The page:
Tuesday, November 10, 2015

There will be more to the story, but not less

Selling baby parts.  The director of Planned Parenthood has stated that such an accusation is fictitious, and that the organization is innocent of wrongdoing.

Not all the details of the case are available, but some facts are established. There will be more to the story, but not less.

The unveiling of behind-the-scene business practices has established several facts. Aborted fetuses are being differentially extracted, dismembered, preserved, and provided via a funded and contracted pipeline to various organizations within a bottom-line managed business model. It doesn't happen in every abortion case, nor does it happen in every clinic, but it is documented and admitted by both the clinics and the buyers.

Despite Planned Parenthood's claim that by service count, most of what they do is health care, the dollar count shows abortion to be the financial centerpiece of their business.
Planned Parenthood CEO, Cecile Richards,
assures Congress that her organization
doesn't do anything illegal.  She may
be right.  The practices they follow
may not be illegal, although they
do skirt the gray areas.  Legality
isn't what's on the agenda with
critics.  It's what's being done
that's caused the uproar, and
now the law itself is under
fire. Apparently, you can
remove a viable baby
from the womb, take
it apart, and sell the
parts.  Legally.


There's more to the story, but not less.  The emotion-charged debate among players is off the mark for the moment.  The question is not one of whether or not the law was broken but rather whether or not the regulation is adequate for the industry and ethical practice.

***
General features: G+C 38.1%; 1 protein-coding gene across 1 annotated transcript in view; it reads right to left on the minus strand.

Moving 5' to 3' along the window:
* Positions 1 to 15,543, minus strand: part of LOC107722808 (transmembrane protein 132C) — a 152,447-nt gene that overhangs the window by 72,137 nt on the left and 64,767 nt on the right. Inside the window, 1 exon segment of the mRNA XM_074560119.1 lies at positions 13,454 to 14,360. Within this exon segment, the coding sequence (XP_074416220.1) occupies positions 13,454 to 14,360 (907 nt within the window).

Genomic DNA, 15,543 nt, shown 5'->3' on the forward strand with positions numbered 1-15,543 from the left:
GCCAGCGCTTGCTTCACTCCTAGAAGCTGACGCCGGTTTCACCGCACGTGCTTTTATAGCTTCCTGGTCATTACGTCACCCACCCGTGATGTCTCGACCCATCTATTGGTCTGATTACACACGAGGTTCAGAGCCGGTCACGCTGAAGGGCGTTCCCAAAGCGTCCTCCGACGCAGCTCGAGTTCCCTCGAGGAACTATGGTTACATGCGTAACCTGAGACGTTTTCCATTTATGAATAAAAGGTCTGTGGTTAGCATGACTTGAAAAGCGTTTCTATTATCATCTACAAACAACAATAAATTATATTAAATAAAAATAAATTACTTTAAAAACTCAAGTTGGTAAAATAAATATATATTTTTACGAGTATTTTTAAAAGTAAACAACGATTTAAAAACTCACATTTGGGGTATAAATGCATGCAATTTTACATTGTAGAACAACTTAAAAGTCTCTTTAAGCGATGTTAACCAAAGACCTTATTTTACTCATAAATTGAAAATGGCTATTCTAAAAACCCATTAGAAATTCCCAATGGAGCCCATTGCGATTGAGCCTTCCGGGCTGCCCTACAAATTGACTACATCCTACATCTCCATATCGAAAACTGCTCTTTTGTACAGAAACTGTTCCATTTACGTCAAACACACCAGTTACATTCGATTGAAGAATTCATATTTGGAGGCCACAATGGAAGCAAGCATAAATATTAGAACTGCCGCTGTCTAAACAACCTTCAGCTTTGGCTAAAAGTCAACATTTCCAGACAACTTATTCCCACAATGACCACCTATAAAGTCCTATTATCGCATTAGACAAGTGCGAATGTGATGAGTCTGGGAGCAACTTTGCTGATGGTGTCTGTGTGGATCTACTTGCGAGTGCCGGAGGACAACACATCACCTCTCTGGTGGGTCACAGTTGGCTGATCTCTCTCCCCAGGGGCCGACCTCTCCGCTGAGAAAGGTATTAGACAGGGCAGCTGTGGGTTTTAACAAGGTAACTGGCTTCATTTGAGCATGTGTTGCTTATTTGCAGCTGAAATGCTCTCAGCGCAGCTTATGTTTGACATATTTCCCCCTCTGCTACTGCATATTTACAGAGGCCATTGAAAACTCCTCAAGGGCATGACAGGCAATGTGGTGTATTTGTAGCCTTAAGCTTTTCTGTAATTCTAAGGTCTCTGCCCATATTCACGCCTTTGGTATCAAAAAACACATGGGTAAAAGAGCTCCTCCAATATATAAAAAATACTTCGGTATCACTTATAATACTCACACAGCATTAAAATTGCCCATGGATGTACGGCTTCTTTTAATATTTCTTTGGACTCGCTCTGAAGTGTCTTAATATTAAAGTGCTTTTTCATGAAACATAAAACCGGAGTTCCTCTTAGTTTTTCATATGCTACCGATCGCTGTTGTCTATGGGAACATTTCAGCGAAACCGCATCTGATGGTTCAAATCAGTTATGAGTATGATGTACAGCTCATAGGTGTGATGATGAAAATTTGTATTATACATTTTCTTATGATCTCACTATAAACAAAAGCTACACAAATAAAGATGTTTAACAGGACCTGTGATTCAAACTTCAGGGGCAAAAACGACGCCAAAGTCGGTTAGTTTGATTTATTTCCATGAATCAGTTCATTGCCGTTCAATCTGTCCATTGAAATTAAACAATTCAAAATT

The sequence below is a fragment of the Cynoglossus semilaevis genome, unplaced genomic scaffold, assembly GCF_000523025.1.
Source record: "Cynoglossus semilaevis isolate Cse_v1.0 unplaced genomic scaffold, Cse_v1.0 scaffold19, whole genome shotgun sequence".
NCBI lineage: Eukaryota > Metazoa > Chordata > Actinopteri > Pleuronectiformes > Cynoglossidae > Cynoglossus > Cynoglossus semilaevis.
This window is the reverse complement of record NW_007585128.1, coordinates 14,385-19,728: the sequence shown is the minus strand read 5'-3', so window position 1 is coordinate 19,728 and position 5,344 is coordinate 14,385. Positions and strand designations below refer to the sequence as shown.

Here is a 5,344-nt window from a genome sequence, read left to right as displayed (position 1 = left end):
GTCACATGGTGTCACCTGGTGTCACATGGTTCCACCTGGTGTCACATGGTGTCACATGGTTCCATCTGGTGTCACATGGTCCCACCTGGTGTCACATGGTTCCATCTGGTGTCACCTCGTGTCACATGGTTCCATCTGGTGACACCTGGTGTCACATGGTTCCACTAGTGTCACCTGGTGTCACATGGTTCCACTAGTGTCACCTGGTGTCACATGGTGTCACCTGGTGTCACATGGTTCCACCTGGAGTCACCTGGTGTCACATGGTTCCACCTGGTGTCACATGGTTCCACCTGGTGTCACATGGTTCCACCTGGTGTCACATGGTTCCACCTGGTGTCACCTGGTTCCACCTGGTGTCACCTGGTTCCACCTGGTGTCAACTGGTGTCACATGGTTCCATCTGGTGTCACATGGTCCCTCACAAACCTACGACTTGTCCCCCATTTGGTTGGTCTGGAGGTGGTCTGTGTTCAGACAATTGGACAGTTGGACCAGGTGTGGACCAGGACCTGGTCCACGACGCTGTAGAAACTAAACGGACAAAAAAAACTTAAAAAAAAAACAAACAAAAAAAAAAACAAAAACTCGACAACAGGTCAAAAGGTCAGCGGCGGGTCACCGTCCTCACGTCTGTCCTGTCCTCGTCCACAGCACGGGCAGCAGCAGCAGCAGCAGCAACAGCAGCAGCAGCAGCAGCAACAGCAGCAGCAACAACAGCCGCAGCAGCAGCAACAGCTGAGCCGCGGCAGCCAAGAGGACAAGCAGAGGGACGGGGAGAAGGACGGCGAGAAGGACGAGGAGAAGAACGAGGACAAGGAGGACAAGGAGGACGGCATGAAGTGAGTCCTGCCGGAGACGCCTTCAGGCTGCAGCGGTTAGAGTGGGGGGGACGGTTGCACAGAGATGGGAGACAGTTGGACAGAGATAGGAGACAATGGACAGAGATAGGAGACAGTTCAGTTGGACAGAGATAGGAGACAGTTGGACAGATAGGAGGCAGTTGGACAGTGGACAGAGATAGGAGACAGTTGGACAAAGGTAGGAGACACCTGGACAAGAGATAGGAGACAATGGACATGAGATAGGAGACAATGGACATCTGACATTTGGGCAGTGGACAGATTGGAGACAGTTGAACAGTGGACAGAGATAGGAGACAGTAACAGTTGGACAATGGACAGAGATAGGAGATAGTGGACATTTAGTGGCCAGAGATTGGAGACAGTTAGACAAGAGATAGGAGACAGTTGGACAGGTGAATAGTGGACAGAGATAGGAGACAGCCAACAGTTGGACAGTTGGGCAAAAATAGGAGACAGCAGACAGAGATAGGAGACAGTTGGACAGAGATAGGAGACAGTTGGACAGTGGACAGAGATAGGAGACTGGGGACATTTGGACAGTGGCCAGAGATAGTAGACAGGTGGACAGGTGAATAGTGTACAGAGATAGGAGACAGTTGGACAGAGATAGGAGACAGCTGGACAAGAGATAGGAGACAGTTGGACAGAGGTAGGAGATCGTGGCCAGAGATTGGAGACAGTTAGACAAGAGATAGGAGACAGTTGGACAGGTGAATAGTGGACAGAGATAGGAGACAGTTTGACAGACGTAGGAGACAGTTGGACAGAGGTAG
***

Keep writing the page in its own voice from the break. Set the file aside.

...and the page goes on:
Despite the facts, narrowly focused debates have centered on the 'sale of baby parts', the 'sexist and anti-feminist' questions from Congress, and the undercover videos.  None have as yet addressed the root concern.

In the earliest discussions before abortion was legalized, promises were made that there were no children involved, just tissue blobs, fetuses without identity or personhood or even recognizable shape.  In the years that followed, science gave us a better look, and we discovered that some were perfectly formed children being dismembered in the womb.  They woke up and struggled as their limbs were cut and torn from their bodies.

As such information has been exposed, folks who had accepted the fetal blob description realize they've not considered the whole truth.  There's more to the story, but not less.

In the 50's, birth control was contraception, or preventing a pregnancy.  In their information pamphlet from that time, Planned Parenthood made the distinction clearly.  Abortion ends the life of a child after it has begun.  Today, their description is ambiguous, 'reproductive health care services' for women, and without reference to the child.  Their change of political verbiage does not change the science; abortion is not prevention of pregnancy, it is the termination of a life, however troubling that might be to acknowledge.

Cecile Richards, PPHood CEO, says she believes that life begins at delivery.  The law is perhaps inadequate on that point, but the science is not. Viability precedes delivery by an varying margin making legislation and ethical practice more difficult.  Awareness of pain precedes viability by an additional varying margin.

The most recent Democratic Party platform supports taxpayer-funded abortion through all nine months of pregnancy.

Polls show that a majority of Americans support the Pain-Capable Unborn Child Protection Act (protecting viable unborn children as well as the mother's life).  Planned Parenthood opposes the bill for political rather than medical or science reasons.  Their apparent concern, that any recognition of responsibility for the unborn child will reduce the freedom to abort for any reason.

A reconciliation of science, ethics, and the law could be quite simple, but the political adversaries are unreasonably positioned and demanding.